Nicholas Boson

From Wikipedia, the free encyclopedia
Jump to: navigation, search

Nicholas Boson (1624–1708) was a writer in, and preserver of, the Cornish language. He was born in Newlyn to a landowning and merchant family involved in the pilchard fisheries.

Nicholas's mother had prevented their neighbours and servants speaking Cornish to him, so he only became fluent in the language when he needed it for business with fishermen. He assisted both William Scawen and Edward Lhuyd in their recording of Cornish.

Boson wrote three significant texts in Cornish: "Nebbaz gerriau dro tho Carnoack" ("A Few Words about Cornish"), between 1675 and 1708; "Jowan Chy-an-Horth, py, An try foynt a skyans" ("John of Chyannor, or, The three points of wisdom"), published by Edward Lhuyd in 1707, though according to Lhuyd written about forty years earlier; and The Dutchess of Cornwall's Progress, partly in English and now known only in fragmentary quotations. The first two are the only known surviving Cornish prose texts from the 17th century.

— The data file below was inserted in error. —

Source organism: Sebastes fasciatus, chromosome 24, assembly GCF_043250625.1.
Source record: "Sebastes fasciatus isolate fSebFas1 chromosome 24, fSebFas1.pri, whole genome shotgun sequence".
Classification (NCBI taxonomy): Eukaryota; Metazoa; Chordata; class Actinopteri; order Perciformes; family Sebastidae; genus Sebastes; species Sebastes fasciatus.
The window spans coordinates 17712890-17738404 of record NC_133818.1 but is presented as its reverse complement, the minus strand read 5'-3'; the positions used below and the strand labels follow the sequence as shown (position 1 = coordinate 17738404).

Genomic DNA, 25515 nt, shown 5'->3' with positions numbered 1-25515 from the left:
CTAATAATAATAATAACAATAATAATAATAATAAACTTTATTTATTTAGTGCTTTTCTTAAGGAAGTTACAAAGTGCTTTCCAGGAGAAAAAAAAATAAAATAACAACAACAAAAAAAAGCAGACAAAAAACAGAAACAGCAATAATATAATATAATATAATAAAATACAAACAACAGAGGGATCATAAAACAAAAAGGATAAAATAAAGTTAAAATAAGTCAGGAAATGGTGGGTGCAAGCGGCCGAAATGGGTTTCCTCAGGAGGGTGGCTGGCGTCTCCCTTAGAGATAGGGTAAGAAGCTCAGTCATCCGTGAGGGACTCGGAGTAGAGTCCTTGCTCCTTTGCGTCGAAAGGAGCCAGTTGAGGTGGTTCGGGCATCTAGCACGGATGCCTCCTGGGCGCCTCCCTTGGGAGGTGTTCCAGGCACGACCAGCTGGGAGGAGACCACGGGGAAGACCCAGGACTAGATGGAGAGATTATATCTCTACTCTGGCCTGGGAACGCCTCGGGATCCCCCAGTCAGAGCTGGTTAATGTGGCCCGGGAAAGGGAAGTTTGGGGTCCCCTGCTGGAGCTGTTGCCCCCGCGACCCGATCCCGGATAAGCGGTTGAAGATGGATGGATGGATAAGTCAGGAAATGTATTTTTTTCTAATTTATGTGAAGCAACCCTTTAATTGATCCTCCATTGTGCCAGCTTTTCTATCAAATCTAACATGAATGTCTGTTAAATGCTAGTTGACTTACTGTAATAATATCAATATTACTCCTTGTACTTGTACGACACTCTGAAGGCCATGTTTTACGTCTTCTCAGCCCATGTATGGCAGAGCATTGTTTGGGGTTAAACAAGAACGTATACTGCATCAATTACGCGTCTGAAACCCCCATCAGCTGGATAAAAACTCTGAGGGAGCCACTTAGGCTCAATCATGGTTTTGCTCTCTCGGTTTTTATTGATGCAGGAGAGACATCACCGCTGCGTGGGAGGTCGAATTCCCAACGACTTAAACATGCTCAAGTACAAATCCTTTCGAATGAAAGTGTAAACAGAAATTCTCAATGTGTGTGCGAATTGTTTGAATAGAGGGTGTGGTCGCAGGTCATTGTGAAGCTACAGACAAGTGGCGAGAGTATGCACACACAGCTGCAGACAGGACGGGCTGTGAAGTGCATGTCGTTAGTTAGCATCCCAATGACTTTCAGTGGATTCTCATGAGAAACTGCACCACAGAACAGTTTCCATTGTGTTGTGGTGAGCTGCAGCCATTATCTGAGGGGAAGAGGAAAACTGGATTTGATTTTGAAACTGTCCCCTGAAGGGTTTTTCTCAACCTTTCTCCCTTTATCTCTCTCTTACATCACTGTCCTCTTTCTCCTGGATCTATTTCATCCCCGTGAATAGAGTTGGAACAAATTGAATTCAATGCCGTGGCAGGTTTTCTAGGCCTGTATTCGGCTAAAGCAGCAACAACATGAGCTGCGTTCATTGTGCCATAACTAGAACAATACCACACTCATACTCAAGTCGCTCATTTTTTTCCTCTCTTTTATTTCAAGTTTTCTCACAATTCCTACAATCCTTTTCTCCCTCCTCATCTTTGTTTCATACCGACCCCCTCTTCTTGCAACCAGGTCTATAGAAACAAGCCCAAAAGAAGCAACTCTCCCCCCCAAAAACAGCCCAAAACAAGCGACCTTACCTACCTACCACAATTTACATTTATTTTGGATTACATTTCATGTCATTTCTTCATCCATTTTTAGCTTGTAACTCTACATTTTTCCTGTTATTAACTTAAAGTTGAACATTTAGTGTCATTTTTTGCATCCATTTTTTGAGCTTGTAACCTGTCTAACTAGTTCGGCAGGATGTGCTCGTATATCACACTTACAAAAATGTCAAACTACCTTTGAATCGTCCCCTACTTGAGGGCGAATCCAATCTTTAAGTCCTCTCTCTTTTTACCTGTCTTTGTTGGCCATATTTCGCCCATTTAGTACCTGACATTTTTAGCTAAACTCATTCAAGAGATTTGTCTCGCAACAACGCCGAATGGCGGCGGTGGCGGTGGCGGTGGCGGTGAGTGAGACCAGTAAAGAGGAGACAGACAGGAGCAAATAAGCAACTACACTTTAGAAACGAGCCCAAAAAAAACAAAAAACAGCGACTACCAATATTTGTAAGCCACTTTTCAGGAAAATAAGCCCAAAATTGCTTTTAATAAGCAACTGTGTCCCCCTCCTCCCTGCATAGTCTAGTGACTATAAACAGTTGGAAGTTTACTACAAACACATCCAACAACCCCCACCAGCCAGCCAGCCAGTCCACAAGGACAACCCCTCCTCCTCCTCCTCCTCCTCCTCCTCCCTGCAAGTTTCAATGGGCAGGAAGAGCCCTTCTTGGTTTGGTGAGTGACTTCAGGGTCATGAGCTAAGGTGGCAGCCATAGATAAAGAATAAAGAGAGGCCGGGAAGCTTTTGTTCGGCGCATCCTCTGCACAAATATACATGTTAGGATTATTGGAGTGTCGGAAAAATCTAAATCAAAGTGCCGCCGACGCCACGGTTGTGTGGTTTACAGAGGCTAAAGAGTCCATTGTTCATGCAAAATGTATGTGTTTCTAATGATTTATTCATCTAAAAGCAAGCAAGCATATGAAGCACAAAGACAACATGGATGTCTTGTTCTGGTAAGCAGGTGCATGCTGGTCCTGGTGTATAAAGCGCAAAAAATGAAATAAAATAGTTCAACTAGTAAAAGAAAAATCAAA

He is buried in Paul churchyard, where his son John Boson and cousin Thomas Boson, fellow writers in Cornish, also rest.


External links[edit]